Spending time outdoors is a direct route to happiness, say researchers.

A new study has found that simply taking time to notice the nature around you will increase your happiness and well-being.

Holli-Anne Passmore, a PhD psychology student at the University of British Columbia (UBC) Okanagan campus, recently published research examining the connection between taking a moment to look at something from the natural environment and personal well-being.

Stopping to smell (and photograph) the roses

For two weeks participants were asked to document how nature they encountered in their daily routine made them feel.

They took a photo of the item that caught their attention and jotted down a short note about their feelings in response to it.

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Other participants tracked their reaction to human-made objects, took a photo and jotted down their feelings, while a third group did neither.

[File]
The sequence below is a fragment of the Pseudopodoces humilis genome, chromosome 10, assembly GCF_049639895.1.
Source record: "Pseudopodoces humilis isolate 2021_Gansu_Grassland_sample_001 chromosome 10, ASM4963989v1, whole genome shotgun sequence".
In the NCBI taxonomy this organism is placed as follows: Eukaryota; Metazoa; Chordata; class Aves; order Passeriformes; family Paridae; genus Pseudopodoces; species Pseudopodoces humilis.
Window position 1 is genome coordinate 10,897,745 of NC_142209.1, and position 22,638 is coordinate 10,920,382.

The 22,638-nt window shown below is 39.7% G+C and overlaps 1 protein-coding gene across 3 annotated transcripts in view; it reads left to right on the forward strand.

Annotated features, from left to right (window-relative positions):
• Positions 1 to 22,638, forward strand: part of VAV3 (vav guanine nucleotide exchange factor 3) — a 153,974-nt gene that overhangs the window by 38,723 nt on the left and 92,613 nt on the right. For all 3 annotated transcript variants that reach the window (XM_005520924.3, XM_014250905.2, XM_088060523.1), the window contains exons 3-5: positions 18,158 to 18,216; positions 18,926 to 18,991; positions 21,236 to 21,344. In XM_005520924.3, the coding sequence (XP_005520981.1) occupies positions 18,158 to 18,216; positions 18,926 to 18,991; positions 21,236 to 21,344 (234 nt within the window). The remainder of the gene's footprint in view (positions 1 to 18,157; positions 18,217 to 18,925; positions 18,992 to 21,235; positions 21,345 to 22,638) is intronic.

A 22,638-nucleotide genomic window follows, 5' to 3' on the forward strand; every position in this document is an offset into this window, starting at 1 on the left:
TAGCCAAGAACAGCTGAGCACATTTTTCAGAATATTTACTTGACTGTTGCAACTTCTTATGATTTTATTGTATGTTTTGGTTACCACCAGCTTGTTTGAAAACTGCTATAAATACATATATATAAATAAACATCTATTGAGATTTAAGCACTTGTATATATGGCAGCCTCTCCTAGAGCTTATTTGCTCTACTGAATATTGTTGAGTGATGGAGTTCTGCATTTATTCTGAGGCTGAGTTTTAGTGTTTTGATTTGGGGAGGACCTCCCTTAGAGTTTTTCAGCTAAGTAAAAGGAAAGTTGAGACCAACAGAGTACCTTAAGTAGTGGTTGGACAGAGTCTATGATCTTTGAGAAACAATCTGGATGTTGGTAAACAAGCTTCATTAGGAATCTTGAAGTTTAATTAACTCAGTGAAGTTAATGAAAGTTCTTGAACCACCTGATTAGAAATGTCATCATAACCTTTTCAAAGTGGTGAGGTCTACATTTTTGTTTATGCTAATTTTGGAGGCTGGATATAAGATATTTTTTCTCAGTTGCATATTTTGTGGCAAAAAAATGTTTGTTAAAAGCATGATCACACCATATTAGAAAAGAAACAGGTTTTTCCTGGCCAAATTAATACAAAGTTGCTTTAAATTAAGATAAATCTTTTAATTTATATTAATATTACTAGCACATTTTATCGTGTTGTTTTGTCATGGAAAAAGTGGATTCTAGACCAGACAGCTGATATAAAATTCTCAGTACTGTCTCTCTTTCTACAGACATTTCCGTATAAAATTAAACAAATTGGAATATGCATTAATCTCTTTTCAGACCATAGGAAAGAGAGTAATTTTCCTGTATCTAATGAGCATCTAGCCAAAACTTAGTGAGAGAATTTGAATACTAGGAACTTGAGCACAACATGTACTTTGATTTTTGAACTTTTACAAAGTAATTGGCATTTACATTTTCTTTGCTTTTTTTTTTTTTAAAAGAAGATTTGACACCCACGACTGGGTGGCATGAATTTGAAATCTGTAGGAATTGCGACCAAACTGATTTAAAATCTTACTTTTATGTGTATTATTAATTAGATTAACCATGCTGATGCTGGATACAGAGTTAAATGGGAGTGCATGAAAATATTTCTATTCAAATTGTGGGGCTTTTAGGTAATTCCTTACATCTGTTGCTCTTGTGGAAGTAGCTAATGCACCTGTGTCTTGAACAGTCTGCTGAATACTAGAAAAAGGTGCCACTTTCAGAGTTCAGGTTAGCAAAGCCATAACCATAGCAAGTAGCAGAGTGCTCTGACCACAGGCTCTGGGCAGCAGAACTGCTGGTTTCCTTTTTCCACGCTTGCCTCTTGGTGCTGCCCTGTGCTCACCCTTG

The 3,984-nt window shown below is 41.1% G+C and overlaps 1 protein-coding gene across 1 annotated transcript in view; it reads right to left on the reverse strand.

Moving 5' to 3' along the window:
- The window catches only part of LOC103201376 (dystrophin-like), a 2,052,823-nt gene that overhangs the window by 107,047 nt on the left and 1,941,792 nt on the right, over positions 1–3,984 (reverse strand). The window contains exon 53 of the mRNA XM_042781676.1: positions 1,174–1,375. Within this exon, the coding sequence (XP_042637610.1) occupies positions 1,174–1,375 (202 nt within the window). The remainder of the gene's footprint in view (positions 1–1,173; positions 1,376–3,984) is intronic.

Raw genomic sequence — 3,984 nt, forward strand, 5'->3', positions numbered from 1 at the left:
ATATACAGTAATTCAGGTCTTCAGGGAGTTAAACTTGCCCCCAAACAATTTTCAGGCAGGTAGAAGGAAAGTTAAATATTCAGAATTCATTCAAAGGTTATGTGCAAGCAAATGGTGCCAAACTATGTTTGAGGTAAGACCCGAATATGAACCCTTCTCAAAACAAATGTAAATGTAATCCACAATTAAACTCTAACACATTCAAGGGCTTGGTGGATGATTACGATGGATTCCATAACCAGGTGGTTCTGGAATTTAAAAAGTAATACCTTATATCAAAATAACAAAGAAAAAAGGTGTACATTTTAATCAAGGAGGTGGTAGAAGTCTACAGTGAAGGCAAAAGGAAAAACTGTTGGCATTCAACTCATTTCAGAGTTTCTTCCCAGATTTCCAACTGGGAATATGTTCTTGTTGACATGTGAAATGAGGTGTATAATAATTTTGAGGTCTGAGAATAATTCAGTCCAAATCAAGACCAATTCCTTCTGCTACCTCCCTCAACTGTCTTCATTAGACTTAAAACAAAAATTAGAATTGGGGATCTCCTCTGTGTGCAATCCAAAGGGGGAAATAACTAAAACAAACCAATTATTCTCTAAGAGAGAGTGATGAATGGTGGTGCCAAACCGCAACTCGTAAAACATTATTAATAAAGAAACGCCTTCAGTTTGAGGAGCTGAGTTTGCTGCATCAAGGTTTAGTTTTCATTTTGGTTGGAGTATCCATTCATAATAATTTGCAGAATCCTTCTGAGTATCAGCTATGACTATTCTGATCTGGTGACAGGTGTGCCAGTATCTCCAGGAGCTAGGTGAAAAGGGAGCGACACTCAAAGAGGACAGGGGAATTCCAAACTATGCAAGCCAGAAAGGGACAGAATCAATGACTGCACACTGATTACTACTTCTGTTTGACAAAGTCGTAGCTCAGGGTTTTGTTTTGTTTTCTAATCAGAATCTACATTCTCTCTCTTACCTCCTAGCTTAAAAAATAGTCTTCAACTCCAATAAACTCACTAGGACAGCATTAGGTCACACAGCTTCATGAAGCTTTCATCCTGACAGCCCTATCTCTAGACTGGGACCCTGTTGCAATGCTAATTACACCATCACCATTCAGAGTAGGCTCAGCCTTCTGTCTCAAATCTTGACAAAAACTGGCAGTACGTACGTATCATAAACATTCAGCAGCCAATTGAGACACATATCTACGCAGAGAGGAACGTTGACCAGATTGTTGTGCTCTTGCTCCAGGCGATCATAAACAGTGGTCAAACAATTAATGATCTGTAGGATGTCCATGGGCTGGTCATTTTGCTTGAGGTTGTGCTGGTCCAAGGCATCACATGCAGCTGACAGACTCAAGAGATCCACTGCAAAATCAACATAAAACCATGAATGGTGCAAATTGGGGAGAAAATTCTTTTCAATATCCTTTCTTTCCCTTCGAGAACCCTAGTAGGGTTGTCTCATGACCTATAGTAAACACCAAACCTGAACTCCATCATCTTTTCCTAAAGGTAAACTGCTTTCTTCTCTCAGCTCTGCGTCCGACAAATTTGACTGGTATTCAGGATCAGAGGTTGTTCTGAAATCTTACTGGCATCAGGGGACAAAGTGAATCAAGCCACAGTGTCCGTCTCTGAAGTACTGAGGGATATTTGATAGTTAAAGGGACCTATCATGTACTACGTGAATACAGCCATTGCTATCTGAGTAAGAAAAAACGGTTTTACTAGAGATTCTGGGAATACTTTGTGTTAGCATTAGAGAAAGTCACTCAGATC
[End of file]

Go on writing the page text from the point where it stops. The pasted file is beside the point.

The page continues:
“This wasn’t about spending hours outdoors or going for long walks in the wilderness. This is about the tree at a bus stop in the middle of a city and the positive effect that one tree can have on people.” – Holli-Anne Passmore

Passmore explains that examples of nature could be anything not human-built: a house-plant, a dandelion growing in a crack in a sidewalk, birds, or sun through a window.

“This wasn’t about spending hours outdoors or going for long walks in the wilderness,” Passmore says. “This is about the tree at a bus stop in the middle of a city and the positive effect that one tree can have on people.”

Passmore says she was overwhelmed by the response of her 395 study participants.

  • More than 2 500 photos and descriptions of emotions were submitted.
  • The impact that simply noticing emotional responses to nearby nature had on personal well-being and their prosocial orientation – a willingness to share resources and the value they placed on community.

“The difference in participants’ well-being – their happiness, sense of elevation, and their level of connectedness to other people, not just nature – was significantly higher than participants in the group noticing how human-built objects made them feel and the control group.”

Source: University of British Columbia Okanagan campus via www.sciencedaily.com

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